With Help From Icons Like Spinderella, Joel Salazar is Building a New Home for Hip-Hop
Jason Janik Joel Salazar and Spinderella
Few symbols in Joel Salazar's life hold more meaning than a set of turntables.
"Música, Daddy! Música!" his 2-year-old daughter, Natalia, yells at least once a day.
And when she does, her father is happy to oblige her. Salazar stops whatever he's doing and sets two chairs at his decks. Together they sit side-by-side as he picks out music and plays it with her. Natalia can already stop and start a record as well as work the fader knob between them. Her face lights up with joy when she does this and his heart melts, every time.
Hip-hop culture has given Joel Salazar much of what he values in life. For the last decade-plus, he's overcome high hurdles and taken big risks to share his love for it with everyone from his family to strangers he'll never meet.
Before he got his own set of turntables, Salazar used a dual tape deck to chop and mix cumbia and tejano cassettes as a boy growing up in Corpus Christi. At South Garland High School, he was a starting power forward on the basketball team and traveled all over the country for camps and tournaments. After a brush with the law lost him a couple of scholarship opportunities, he focused his attention on the passion for live music he was developing on weekend nights out in Deep Ellum.
"I started out doing a lot of EDM events. That's kind of where my roots are in the city, the EDM culture" Salazar says. "I started [hosting] in Dallas around 1998 at the Royal Rack -- the infamous Royal Rack on Greenville -- and just started doing shows. I got to perform at Trees, Gypsy Tea Room. I got the chance to feel a sold-out show."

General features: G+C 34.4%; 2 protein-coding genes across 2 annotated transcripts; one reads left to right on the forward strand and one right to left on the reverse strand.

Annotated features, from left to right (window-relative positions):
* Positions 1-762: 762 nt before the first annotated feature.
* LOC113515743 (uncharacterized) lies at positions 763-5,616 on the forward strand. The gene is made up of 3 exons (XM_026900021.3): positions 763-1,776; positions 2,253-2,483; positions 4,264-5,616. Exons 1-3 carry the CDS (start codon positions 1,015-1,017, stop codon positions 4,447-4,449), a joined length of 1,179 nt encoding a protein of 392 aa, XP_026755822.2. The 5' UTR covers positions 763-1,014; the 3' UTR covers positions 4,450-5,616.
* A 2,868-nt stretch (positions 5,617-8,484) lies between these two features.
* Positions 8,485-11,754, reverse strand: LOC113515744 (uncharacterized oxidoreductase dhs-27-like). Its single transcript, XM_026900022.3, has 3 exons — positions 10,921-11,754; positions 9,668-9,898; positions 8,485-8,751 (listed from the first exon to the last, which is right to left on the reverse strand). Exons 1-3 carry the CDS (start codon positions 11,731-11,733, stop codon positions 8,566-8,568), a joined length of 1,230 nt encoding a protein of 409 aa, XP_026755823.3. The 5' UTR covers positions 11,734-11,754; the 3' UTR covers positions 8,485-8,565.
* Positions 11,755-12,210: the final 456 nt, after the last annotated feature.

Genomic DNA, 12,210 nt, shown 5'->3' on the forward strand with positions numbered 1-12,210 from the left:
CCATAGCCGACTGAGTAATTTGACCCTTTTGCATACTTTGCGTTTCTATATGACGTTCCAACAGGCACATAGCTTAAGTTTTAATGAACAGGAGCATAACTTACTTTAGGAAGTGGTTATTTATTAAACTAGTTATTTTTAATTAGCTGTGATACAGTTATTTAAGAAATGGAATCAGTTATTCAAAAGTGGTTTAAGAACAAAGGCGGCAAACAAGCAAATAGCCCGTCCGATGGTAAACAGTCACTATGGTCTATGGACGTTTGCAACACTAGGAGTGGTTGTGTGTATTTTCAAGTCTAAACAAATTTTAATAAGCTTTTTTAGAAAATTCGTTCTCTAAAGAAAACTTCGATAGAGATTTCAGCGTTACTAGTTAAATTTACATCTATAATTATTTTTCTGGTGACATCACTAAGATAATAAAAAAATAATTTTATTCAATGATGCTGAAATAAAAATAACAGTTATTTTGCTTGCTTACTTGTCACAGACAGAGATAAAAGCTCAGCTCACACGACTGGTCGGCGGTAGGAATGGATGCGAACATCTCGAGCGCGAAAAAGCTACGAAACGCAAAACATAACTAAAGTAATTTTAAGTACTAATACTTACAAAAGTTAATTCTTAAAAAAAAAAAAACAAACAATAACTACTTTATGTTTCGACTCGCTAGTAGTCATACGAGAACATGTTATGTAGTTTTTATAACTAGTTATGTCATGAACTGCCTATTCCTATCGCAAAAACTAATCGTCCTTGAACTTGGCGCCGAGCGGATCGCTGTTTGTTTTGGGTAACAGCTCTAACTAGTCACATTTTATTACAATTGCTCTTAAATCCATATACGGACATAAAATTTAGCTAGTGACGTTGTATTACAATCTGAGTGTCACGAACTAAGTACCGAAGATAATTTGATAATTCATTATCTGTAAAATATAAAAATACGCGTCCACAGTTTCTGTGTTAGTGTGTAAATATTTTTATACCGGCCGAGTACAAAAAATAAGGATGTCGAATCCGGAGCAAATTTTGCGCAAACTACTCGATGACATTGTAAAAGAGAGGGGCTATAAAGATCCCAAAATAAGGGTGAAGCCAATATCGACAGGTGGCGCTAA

Salazar understands and showcases the DJ's role in hip-hop better than most. Naturally charismatic, approachable and warm, Salazar excelled at hosting and performing. The more active he was in the scene, the more working relationships and collaborations he formed. Before long, he found his personality and knack for networking proved useful in event promotion, and he wanted to apply what he'd learned as an EDM DJ to the city's rap scene.
In 2006, hip-hop became Salazar's main creative focus when he formed Poor Vida Productions along with friends and collaborators Donny Benavidez and Colin Roy. Together, they booked hip-hop shows and events around Dallas. Poor Vida partnered with East Dallas b-boy and graffiti community staple The Rec Shop and began to throw their annual Elements of Hip-Hop festivals. They put the city's best rappers, b-boys, graffiti artists and DJs together under one roof for an authentic celebration of rap culture. Poor Vida's beloved weekly Sunday Sessions at The Green Elephant fell somewhere between an open-mic jam session and lyrical group therapy. For years, Sunday Sessions gave young local rap artists a place to hone their craft and collaborate with their peers.
Around October 2010, along with filmmaker Teddy Cool, The Rec Shop's Islam Sesaalem and Media 13 Productions, Salazar started production on We from Dallas. The feature-length documentary serves as an oral history and cultural archive, including rare performance footage and hundreds of interviews.